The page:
In what is seen as a big win for users of independent contractors, an Indiana district court ruled that current and former drivers of FedEx Ground Package System Inc. were correctly classified by the company as independent contractors. In the case, In re FedEx Ground Package System Inc. Employment Practices Litigation, the drivers claimed in a consolidated multidistrict litigation that FedEx Ground's misclassification of their status resulted in violations of numerous state wage and hour laws.
In August 2010, the court had ruled that the drivers used by the company were properly classified as independent contractors under Kansas law. In the December decision -- which addressed 42 cases from multiple states -- the court ruled on all other pending cases in the consolidated action.
FedEx has been facing such litigation for a few years -- in various jurisdictions and various cases. In one notable ruling, Estrada v. FedEx Ground Package Sys. Inc., the California Court of Appeal found that "single work area" drivers of the same company were employees. Plaintiffs in the case before the Indiana court argued that the California ruling set a precedent, but the Indiana court was not persuaded.
The judge said the Estrada court's finding of employee status applied to a limited category of drivers, while the multidistrict proceeding included not only "single work area" drivers, but also drivers who owned multiple delivery routes servicing FedEx Ground.
The plaintiffs also argued that the amount of weight given to an earlier finding -- an operating agreement between FedEx Ground and each driver -- clearly expressed a mutual intent to create an independent contractor relationship. The court conceded that laws of every state at issue in the multidistrict proceeding required a look beyond the text of a contract in determining whether an individual is an employee or an independent contractor. However, the plaintiffs' argument was rejected because the operating agreement had been only one of the factors the court had considered in reaching its ruling.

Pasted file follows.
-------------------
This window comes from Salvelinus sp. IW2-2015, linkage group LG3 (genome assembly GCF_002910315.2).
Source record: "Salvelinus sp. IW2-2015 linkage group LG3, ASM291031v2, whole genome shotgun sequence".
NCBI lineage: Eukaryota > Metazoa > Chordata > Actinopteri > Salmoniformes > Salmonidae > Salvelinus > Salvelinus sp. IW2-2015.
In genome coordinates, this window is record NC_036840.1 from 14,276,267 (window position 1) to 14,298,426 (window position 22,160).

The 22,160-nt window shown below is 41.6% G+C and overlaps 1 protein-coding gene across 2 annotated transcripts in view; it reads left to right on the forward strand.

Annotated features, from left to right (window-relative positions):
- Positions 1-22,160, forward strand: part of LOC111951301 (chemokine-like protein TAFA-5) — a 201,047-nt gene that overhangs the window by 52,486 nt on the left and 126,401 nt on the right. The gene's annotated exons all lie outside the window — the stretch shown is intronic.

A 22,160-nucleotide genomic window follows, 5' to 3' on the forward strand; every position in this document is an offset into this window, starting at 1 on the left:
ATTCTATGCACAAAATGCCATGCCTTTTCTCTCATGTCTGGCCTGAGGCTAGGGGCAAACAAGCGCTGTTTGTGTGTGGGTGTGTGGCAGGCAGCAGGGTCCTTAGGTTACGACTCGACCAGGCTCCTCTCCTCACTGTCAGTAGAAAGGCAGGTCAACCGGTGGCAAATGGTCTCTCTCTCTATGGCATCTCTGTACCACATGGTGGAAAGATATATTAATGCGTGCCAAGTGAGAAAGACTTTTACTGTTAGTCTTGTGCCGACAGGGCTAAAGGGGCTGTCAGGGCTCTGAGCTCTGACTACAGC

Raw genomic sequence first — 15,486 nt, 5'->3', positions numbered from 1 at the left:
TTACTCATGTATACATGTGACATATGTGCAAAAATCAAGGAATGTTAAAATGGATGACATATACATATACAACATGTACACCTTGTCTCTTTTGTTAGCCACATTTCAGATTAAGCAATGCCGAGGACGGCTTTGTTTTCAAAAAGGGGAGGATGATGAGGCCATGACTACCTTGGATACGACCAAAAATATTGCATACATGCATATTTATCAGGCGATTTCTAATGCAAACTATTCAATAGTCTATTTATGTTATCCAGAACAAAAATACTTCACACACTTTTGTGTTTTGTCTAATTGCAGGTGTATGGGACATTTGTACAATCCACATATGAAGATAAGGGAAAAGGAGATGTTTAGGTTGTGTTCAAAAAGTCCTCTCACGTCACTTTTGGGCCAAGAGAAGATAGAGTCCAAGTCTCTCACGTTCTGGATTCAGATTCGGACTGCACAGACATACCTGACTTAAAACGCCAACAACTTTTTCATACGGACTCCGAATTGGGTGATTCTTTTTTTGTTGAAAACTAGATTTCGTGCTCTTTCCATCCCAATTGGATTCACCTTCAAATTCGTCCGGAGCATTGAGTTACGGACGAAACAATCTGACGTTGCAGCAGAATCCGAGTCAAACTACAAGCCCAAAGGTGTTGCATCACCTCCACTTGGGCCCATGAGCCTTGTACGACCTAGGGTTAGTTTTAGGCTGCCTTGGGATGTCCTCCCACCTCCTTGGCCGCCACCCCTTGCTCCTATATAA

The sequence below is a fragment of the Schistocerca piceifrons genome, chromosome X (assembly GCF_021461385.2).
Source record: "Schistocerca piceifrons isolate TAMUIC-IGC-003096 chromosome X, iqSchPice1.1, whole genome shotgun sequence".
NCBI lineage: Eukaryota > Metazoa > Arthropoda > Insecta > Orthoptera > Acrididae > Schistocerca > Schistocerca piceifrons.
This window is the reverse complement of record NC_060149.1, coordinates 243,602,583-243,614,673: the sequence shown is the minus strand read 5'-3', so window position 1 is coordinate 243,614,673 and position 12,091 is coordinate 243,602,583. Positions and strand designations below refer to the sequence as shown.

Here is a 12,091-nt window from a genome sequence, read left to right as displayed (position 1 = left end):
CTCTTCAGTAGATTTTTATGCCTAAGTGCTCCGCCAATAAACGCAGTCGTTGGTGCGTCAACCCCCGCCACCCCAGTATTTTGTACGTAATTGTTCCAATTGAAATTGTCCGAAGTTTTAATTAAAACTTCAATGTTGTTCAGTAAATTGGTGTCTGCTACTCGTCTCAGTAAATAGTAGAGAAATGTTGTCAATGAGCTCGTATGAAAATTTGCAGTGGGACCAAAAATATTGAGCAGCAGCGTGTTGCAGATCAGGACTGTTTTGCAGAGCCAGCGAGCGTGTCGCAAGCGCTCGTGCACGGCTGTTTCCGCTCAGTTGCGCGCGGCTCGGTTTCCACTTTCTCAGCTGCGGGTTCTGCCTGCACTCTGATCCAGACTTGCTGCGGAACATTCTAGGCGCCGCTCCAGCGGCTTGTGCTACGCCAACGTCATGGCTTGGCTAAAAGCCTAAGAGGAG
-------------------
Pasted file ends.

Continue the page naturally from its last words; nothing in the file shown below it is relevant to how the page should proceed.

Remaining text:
The judge further dismissed the drivers' argument that FedEx Ground assigned them heavy workloads that were consistent with their being employees: "Numerous cases across the states reviewed by the court indicate that 'so much work within so much time' doesn't, by itself, indicate employee status -- subcontractors often agree to get a job done within a specified time."
Matter of Control
Finally, it was emphasized that the "weightiest factor" in distinguishing an independent contractor from an employee is the right to control. The court's ruling that the drivers were independent contractors came down to the distinction between control of means and control of results.
In most states, control of results doesn't indicate employee status, while control of means used to achieve those results does. Acknowledging that drawing a line between the two is not easy, the court concluded that the "controls reserved to FedEx were results-oriented: FedEx provides work to and pays contractor-drivers to provide the specific result of timely and safely delivered packages to FedEx customers."
The court emphasized that its decision was supported by the fact that Kansas law was typical of the state law at issue in the remaining cases before the court. The court said its Kansas ruling and decisions on the remaining actions "take into consideration all the circumstances of the FedEx/driver working relationship and concluded that customer-based constraints on the drivers are results-oriented controls that don't indicate employee status."
This is a big win for companies utilizing independent contractor drivers. Though this will not be the end of the litigation FedEx faces, an adverse finding could have meant hundreds of millions of dollars in potential liability.
Companies using independent contractors should review any IC operating agreements and contracts to ensure that the relationship is clear. Further, be sure to tailor any directives regarding your independent contractor's performance so that your guidance specifically targets the results of the worker's performance and not the means or methods of how the contractor performs his or her job. While it may be tricky to make this distinction, this could make the difference between a court ruling employee status or not.